Options for Prolapsed Uterus

by Christiane Northrup, M.D.

Pelvic Health

Dear Dr. Northrup,

I am 55 years old and have a cystocele (herniated bladder), rectocele (herniated rectum), and a prolapsed uterus (descended uterus). I’ve been scheduled for vaginal hysterectomy. Is this the best option for me? -G.M.

Dear G.M.,

Prolapse of the pelvic organs is a common condition for which women seek treatment. The condition is far more common in Caucasian women, particularly red heads. The reason for this is that the collagen connective tissue in these light-skinned women is much thinner than in Black and Asian women. Prolapse can occur even in women who’ve never had children, though it’s often blamed on child-bearing. This area remains controversial. The truth is that most women who’ve had vaginal births do not develop prolapse.

Many women have cystoceles and rectoceles (herniations of the bowel and bladder walls into the vaginal area). Sometimes this is caused by uterine prolapse and sometimes it’s not. Many women go through life with a small amount of uterine, bladder, and/or rectal prolapse and don’t have problems at all. In others, the uterus actually prolapses right out of the vaginal opening, creating pain and discomfort.

You didn’t mention whether or not you were having symptoms or if they were bothersome. In mild cases of prolapse, surgery can be avoided with a device known as a pessary. There are many different types. And the good news is that many healthcare providers are now learning the art of fitting them. You can then learn to insert and remove it yourself.

Vaginal hysterectomy with cystocele and rectocele repair is another option, but it’s often not necessary to remove the uterus when repairing a cystocele or rectocele. The only reason for the hysterectomy is if you have urinary incontinence in addition to the prolapse.

For those women with uterine prolapse who would like to preserve their uterus (particularly those who aren’t yet finished with childbearing), there are some very good procedures to repair prolapsed organs without removing the uterus. To find one, contact the American Society of Gynecologic Surgeons.

I also highly recommend that you incorporate some pelvic exercises into your daily routine so that your pelvic floor muscles will be toned and resilient before and after the surgery. This will speed your recovery. Kegel exercises are good as long as they are done properly. The main thing is to learn where your PC muscle (pubococcygeus muscle of the pelvic floor) is and the focus on strengthening it regularly. There are many physical therapists who specialize in pelvic floor function. I have also recommended the use of weighted cones for this for many years, though a physical therapist trained in this area would be the most ideal situation. I also like the jade egg exercises created by Dr. Saida Desilets very much. I use them regularly. (To learn more, visither Web site.) – C.N.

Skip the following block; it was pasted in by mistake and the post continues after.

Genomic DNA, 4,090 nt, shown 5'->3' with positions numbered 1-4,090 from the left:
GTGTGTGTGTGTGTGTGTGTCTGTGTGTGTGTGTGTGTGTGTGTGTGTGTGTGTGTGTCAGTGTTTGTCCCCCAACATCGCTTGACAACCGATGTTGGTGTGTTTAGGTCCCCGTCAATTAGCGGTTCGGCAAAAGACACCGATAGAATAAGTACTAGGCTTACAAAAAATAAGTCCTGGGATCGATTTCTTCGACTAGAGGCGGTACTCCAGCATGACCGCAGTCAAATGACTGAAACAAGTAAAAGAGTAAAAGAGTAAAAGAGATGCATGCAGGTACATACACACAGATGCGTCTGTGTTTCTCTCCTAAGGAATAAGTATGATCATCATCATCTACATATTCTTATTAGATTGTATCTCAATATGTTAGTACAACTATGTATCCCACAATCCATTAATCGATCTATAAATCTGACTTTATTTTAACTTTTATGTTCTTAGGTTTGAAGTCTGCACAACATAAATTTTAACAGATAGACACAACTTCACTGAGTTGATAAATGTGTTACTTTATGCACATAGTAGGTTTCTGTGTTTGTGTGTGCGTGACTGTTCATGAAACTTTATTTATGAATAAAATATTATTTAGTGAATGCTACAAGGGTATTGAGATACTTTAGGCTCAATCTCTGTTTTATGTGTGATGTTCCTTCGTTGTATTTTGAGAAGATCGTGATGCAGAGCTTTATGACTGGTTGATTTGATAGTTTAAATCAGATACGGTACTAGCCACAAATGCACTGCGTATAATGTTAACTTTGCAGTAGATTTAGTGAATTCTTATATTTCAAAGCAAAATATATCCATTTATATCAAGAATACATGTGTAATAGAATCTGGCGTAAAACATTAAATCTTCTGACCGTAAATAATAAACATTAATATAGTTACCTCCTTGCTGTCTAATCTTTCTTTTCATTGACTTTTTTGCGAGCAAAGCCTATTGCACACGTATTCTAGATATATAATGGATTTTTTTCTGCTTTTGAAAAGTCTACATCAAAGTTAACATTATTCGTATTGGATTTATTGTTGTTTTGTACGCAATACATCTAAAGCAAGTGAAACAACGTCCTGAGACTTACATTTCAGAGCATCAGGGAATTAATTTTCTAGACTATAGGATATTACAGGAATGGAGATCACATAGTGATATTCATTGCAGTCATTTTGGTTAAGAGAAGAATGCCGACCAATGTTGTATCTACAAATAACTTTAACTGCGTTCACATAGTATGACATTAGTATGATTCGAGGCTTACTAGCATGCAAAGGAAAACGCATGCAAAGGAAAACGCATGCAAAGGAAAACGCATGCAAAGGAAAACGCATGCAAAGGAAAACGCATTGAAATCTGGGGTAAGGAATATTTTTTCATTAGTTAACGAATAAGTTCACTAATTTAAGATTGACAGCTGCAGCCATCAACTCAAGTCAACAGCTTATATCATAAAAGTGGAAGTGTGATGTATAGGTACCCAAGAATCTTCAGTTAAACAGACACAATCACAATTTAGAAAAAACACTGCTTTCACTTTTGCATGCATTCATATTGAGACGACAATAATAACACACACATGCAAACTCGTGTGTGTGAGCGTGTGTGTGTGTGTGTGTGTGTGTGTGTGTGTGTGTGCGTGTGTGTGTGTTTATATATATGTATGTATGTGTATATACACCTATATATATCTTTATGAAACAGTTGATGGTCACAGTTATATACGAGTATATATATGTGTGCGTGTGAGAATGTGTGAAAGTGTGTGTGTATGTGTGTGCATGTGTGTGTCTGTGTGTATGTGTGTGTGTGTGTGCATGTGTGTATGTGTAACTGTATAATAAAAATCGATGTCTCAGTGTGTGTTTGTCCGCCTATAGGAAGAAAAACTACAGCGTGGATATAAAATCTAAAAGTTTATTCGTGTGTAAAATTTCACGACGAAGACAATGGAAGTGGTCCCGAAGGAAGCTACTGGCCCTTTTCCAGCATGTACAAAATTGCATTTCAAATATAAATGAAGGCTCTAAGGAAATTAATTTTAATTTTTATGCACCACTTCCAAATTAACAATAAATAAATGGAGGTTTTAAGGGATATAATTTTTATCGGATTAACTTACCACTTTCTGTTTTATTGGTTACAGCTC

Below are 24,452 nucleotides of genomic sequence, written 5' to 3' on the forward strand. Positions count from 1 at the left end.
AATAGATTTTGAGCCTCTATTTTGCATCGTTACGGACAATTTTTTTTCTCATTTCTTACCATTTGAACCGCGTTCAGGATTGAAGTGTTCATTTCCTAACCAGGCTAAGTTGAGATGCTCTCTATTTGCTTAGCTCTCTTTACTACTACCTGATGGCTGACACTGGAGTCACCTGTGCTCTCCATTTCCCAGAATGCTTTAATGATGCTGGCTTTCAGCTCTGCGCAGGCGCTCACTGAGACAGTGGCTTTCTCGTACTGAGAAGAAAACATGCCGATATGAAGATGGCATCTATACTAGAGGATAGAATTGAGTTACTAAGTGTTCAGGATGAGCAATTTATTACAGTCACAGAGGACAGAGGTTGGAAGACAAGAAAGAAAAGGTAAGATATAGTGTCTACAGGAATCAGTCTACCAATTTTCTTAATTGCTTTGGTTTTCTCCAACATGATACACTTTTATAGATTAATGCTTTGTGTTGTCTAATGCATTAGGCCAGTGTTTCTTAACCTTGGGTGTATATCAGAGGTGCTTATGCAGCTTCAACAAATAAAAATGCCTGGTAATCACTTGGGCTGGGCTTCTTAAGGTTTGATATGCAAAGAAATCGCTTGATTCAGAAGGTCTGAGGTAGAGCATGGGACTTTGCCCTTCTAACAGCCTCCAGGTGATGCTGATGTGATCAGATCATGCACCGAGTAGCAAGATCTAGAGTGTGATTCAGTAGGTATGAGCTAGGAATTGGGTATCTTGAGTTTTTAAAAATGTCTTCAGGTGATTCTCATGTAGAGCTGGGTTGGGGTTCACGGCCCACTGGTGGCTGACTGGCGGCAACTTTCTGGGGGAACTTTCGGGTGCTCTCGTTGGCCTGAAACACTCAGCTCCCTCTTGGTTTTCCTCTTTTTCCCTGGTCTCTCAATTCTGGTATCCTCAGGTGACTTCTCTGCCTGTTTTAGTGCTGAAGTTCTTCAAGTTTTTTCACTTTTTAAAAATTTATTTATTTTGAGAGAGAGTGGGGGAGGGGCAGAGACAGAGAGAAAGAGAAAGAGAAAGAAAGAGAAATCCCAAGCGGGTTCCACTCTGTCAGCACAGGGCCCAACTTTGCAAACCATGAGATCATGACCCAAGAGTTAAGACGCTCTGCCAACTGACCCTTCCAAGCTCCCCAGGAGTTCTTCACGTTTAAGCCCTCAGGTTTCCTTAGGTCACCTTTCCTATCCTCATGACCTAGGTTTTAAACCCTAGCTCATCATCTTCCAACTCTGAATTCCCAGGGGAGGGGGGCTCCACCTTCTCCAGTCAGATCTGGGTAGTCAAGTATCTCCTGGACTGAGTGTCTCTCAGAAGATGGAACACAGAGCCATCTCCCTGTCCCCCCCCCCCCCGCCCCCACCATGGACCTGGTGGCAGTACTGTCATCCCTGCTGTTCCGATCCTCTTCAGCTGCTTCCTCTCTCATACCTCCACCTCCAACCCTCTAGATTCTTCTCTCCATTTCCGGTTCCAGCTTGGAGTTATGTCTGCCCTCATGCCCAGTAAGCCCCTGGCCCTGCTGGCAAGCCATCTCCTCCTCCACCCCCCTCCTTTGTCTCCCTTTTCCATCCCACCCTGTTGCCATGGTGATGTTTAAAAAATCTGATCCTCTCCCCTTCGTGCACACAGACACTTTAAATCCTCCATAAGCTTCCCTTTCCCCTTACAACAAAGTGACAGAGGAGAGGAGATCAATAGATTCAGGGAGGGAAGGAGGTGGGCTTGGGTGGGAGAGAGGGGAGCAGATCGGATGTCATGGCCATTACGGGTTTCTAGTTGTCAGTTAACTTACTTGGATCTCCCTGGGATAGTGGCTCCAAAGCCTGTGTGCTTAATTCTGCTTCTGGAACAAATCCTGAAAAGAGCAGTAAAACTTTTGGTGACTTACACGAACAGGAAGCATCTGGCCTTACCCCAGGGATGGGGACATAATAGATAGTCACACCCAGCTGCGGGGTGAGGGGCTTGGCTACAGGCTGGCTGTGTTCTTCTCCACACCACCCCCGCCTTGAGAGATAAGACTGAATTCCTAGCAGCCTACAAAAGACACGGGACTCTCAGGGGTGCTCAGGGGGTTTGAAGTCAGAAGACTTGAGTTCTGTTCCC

Learn More — Additional Resources

Last Updated: January 15, 2009

Christiane Northrup, M.D.

Christiane Northrup, M.D., is a visionary pioneer and a leading authority in the field of women’s health and wellness. Recognizing the unity of body, mind, and spirit, she empowers women to trust their inner wisdom, their connection with Source, and their ability to truly flourish.


Add comment
  1. shea
    6 years ago

    This is a trivia for me. Thanks for sharing this new knowledge.

  2. Rodnesha
    9 years ago

    Hello Dr. Northrup. I am 30 years old and this is my first pregnancy. i noticed a bulge in my vagina and went right over to my OBGYN. she told me i had a uterine prolapse and that i could not have a vaginal birth. I have read articles where women in my situation has had the same thing and had given birth vaginally. is there still hope for me. i do not want to have a C-section. I really want the most natural way. would physical therapy help on this case to strengthen the muscles that hold up the uterus. also no one in my family has had this.

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